Find an editor

Okay another lesson I learned over the weekend. DON’T ASK YOUR SISTER’S BOYFRIEND TO HELP YOU EDIT YOUR BOOK!!!

My sister and her boyfriend had one of those break up then make up kind of weekends, and the first thing that pops out of the boyfriend’s mouth. “Chelsea I can’t help you with the editing because then I would be at risk of running into your sister.”

I should’ve never saidΒ a thing to him about editorial work, and now I’m going to have to find another editor. However I don’t anyone else whose good at editing.

If any writers out there has any ideas as to where I could find a good editor I’m all ears.

Sigh never, never EVER ask somebody whose dating someone you know for editing help; because I’m telling you right now it won’t work out in your favor. Unless they have a really good relationship.


42 thoughts on “Find an editor

  1. Poor thing ! Getting involved in other people’s relationship squabbles is bad Ju-Ju. I have had people proofread/edit stuff for me, but I read it aloud a couple of times to hear the words work and it usually turns out well. Probably already know that, and depends on how much feedback or suggestions you’re looking for. Good luck with that, not my favorite to-do.


  2. From authors that I work with, beta readers is the way to go. Try and get a few readers/reviewers, whose opinions you respect, and ask them if they would be interested in beta reading your book. If you know other writers, you can team up and beta read each others’ work. Just a couple of suggestions, to try and help…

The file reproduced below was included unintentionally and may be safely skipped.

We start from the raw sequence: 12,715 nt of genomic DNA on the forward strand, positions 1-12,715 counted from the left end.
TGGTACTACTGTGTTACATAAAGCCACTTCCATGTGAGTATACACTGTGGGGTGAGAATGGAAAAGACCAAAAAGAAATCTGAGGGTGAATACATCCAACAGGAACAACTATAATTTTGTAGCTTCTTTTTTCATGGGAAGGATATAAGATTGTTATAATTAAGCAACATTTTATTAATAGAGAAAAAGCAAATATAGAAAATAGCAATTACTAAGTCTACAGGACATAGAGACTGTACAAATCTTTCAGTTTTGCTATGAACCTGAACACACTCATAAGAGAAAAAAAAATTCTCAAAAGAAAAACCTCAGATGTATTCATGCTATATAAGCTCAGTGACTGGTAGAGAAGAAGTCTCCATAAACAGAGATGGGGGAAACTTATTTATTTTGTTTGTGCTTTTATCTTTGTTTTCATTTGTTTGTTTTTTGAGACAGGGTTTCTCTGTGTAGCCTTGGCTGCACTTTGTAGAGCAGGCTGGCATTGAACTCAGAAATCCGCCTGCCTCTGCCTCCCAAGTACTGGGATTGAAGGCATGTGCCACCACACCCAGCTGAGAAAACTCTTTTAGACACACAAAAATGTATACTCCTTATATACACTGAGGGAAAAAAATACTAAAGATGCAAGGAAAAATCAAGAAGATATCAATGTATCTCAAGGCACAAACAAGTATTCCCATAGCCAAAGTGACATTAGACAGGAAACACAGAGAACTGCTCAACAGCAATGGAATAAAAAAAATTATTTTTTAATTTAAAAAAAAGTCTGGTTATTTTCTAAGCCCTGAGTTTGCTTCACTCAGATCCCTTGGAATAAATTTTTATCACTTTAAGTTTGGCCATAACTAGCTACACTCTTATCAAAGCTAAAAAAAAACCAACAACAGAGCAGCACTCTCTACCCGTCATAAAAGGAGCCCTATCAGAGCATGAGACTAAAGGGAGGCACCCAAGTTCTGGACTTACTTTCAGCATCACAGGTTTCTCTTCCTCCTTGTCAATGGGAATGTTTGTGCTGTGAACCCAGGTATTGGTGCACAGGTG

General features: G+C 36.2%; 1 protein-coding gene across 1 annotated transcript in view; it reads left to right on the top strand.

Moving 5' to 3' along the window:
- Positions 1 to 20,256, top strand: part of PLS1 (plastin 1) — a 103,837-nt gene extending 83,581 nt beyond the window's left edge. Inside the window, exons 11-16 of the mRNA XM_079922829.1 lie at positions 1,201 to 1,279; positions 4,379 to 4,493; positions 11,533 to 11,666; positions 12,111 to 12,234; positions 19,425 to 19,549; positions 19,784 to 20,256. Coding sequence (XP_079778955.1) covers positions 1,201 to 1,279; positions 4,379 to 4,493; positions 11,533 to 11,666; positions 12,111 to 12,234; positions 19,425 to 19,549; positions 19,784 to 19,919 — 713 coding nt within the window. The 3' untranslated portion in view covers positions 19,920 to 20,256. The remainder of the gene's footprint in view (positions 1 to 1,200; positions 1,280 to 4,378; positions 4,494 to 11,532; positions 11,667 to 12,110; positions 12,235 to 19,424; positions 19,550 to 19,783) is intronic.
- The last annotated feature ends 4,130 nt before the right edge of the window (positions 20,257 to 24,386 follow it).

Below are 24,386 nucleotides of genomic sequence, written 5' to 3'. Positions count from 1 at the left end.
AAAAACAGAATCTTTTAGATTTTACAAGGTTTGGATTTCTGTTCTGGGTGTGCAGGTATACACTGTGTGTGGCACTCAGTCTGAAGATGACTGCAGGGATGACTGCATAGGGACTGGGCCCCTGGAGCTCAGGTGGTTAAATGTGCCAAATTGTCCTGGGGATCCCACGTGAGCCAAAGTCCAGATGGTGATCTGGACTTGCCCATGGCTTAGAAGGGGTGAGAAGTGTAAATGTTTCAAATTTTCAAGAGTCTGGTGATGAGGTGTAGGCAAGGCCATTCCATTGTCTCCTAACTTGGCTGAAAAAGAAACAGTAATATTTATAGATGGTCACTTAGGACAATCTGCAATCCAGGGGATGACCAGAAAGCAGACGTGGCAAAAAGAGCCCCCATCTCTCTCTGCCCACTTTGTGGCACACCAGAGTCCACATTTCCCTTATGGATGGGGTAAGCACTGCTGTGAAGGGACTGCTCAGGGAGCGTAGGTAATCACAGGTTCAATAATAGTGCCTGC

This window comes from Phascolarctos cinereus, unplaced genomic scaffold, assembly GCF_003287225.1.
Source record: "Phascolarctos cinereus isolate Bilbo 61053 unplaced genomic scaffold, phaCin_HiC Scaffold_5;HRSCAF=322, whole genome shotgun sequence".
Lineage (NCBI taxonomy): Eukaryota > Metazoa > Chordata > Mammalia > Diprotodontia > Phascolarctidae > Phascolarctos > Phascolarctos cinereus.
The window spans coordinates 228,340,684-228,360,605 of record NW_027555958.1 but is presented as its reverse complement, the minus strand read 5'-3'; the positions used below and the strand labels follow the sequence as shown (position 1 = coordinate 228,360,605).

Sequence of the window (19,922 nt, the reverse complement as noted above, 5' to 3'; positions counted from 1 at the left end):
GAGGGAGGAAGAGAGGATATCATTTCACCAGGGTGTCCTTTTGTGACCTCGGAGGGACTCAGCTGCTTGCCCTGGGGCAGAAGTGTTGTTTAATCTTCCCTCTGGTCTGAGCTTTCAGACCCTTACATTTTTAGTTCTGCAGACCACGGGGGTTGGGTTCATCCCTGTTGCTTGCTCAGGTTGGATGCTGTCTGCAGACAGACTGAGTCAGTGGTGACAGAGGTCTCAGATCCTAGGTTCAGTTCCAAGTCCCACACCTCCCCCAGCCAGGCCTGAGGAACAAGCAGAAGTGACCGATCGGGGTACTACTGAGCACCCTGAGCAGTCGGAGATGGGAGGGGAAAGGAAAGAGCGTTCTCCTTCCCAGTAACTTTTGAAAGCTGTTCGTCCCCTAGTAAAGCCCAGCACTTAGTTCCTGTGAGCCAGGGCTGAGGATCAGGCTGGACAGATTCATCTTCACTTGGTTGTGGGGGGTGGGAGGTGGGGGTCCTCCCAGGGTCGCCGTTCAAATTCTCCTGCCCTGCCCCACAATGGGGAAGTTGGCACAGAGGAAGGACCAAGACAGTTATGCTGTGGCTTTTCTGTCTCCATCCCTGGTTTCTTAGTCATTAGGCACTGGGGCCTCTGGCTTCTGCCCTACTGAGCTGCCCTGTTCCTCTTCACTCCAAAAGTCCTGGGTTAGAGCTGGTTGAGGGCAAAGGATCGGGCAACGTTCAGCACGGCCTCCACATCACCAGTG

3. I’m going to 2nd the use of beta readers and crit-partners and find their feedback invaluable. However I am a sloppy writer so before I handed my manuscript for “The Stars Were Right” off to my beta readers I also hired a fellow wordpresser Victoria Shockley ( to do some copy editing. She did fantastic β€” had a lot of great feedback β€” her rates were really affordable for an indie author such as myself.


  4. That’s why I waited until my brother married her. My sister is my editor, but I had gone through the story numerous times. She’s not grammatically sound, so we’ll see how that turns out for me. :/

    Anyway, before that I used an editor for a cent an hour or $20 an hour of work. I would first get beta readers first, though. If you’re interested let me know.


  5. If you can get someone who doesn’t charge too much, it’s worth paying for an independent editor. I once found someone online who wasn’t too bad, so it doesn’t necessarily need to be someone who lives nearby. This time I used a retired English teacher, that could be a thought.


  6. JUst in my past experience of helping a friend edit his books, I had to re and re-read the book, as did he, because the mind often tricks us into seeing what we think/know should be there. And remember spell check is great, but it won’t catch words spelled differently but have similar meanings… their, there, your and You’re


  7. Join Absolutewrite, there’s a great community there and a lot of excellent information, and even reliable editors if you end up wanting to do that but use up all your free options first.


  8. Not to be prissy, but it’s a good idea to have a written agreement with anyone you permit to work on your creative endeavors. Avoid potential copyright and possible oral contract claims! (Which always seem to pop up if the venture ends up successful.)


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